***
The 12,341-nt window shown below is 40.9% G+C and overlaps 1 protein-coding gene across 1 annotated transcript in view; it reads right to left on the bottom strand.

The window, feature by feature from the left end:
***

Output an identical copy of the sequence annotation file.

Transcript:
The 12,341-nt window shown below is 40.9% G+C and overlaps 1 protein-coding gene across 1 annotated transcript in view; it reads right to left on the bottom strand.

The window, feature by feature from the left end: